Why Television And Film Should Reflect The Reality Of Black Livelihood, Not A Farfetched White Standard
Representation is everything when it's accurate.
Representation is everything. We advocate for Black superheroes, female protagonists, and natural hairstyles on the big screen. While this is a positive step in the right direction for racial and ethnic equity, we should also be looking for representation in the realm of socioeconomic status. How often do we see a single Black mother on the big screen doing well for her and her children? How often do we see Black teen pregnancy ending on a good note for the mother and the child? How often do we see Black characters striving for the idealized American household, consisting of a husband, wife, and 2.5 kids? Representation should not be limited to superheroes and hairstyles; we need to see representation on all levels. What we see on television should be an accurate reflection of our reality or a goal to strive for that has been defined by Black people.
In 2016, the U.S. Census Bureau reported that only 29% of African Americans were married and 50% had never been married at all. That tells us that marriage and the idealized American family, is not defined the same way in the Black community. However, we find this white American standard promoted and strived for in the television shows and movies that we consume daily.
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Popular television shows, such as The Proud Family, are centered around a Black family who is striving to reach a white idealized norm. The mother, Trudy, is a lawyer while her husband is an average business owner. Together, they have three children and live in a moderate sized house in a suburban neighborhood. None of the kids are required to have jobs and we can assume they are all living comfortably middle-class. Though I enjoyed the show when I was younger, I can’t help but notice now how much this family misrepresents the reality of Black life. The Proud Family aired from 2001-2005 and in 2012, according to the U.S. Census Bureau, the average Black family did not own a house like the family in the show; in fact, 55% of Black families were renting homes. Of the 40% who did own homes, they were only one-unit, not nearly as expansive as the house the Proud family resided in. The one family that was present in the show that did not fit into the standard American family, was the Gross family. The Gross family consisted of a husband, wife, and three daughters. Unlike the Prouds, they were poor and each of the girls had to help their parents and work in order to make ends meet. The fact that the girls were so poor that they couldn’t afford necessities, like lotion, was a comedic element of the show. Though the girls were bullies to the Prouds and her friends, they too were teased and ridiculed for not being in the same social class as the other characters on the show; just because a lifestyle is different doesn't mean that it should be considered deficient.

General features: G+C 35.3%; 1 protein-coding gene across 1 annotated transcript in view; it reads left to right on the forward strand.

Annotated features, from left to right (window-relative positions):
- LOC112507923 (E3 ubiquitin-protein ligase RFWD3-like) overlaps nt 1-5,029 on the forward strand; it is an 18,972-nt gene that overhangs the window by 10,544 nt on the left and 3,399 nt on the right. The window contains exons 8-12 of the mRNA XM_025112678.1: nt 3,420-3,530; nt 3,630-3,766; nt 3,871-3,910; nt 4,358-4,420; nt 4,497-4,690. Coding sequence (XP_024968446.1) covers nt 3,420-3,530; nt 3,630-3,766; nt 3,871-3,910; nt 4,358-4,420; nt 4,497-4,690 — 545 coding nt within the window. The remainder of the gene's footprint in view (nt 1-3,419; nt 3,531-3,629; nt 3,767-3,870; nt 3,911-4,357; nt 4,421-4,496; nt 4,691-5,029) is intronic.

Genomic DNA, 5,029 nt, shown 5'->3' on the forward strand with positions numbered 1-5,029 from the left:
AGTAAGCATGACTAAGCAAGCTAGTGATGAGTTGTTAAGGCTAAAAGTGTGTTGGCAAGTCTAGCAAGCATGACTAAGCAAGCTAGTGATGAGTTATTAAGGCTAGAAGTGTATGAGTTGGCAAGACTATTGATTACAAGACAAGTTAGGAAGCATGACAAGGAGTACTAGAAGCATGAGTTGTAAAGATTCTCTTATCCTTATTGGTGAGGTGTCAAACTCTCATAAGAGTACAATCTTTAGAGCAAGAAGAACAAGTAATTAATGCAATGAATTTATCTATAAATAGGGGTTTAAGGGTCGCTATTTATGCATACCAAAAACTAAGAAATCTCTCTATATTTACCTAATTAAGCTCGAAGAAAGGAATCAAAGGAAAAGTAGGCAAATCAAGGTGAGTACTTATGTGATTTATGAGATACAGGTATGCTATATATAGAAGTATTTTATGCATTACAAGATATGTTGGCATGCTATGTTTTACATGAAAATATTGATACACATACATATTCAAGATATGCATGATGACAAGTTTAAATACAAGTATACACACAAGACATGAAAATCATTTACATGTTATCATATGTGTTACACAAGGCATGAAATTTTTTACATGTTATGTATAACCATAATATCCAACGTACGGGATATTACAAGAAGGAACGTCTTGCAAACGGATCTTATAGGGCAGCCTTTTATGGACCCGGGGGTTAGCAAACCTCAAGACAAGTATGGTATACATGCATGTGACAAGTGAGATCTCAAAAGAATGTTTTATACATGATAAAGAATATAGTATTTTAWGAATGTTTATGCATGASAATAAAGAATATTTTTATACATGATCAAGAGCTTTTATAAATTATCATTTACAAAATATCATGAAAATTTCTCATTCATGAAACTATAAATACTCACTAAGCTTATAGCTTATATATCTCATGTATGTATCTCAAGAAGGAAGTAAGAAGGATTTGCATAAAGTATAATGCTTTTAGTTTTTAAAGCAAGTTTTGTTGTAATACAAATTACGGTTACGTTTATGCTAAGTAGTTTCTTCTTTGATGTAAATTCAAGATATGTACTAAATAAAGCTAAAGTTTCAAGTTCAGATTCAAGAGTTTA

In more recent media, the horror film, Us also perpetuated the idealized American norms. The Wilson family was moderately wealthy, having enough money to travel every summer with two children. Both parents are college educated and at least one child is involved in activities outside of school. Though the film is a horror movie, viewers should not disregard the type of social narrative this film perpetuates. The Wilsons are not representative of the Black community; this does not mean that the family should have been a lower middle-class single parent household, however, not every Black family looks like the family in the film and the Wilson’s reinforce a White norm imposed on Black Americans. Creating a unit with a husband, wife, and 2.5 children does not have to be the goal, especially when in the Black community, it’s unrealistic for the majority. Viewers should be able to see themselves on screen, not just in the way the characters look but in the way that they live. How different would this film be if there was a single mother or father with a high socioeconomic status that had the support of extended family and friends? This film would have done more for the Black community if there was a variety of representation.
To be sure, I understand the importance of showing characters who are out of poverty and are doing well for themselves. However, our media should reflect our reality and should not attempt to fit us all into a social norm not established by a Black value system.
Representation is everything and while it’s great to root for Black superheroes, female leads, and natural hairstyles, it is equally as important to recognize the need to step away from the idealized norms that we see on the screen, and to create, promote and maintain our own standards unique to Black life and culture.